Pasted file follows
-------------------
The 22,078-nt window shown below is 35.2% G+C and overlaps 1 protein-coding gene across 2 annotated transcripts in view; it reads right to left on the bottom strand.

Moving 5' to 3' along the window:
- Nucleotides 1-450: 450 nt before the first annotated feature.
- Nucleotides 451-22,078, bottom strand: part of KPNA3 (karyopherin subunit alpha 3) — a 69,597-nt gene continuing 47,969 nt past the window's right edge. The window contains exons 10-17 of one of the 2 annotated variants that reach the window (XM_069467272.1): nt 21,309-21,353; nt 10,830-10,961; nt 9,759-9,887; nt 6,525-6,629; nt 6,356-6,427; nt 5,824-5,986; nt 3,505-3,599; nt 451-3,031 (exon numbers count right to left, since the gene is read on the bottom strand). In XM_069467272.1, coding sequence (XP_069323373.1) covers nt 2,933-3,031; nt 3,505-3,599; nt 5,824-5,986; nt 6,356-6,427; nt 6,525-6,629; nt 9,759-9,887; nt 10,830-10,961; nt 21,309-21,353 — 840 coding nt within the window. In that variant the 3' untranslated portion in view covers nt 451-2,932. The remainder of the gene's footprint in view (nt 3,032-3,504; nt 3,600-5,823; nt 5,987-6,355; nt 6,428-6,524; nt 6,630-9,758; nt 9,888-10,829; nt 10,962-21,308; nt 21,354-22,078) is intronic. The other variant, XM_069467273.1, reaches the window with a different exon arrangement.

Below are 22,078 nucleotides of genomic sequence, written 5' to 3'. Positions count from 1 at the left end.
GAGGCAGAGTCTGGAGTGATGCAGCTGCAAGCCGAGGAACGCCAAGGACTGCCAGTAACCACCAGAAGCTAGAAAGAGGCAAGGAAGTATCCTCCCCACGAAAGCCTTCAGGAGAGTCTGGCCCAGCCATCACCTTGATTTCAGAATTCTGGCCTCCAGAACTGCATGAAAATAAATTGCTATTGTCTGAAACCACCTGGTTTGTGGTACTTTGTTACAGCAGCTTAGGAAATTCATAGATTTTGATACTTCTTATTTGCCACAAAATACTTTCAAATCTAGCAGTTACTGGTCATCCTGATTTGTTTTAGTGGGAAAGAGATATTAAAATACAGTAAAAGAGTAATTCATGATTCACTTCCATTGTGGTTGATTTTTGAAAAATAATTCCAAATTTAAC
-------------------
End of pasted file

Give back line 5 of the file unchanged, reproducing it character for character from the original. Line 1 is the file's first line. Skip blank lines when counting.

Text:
Below are 22,078 nucleotides of genomic sequence, written 5' to 3'. Positions count from 1 at the left end.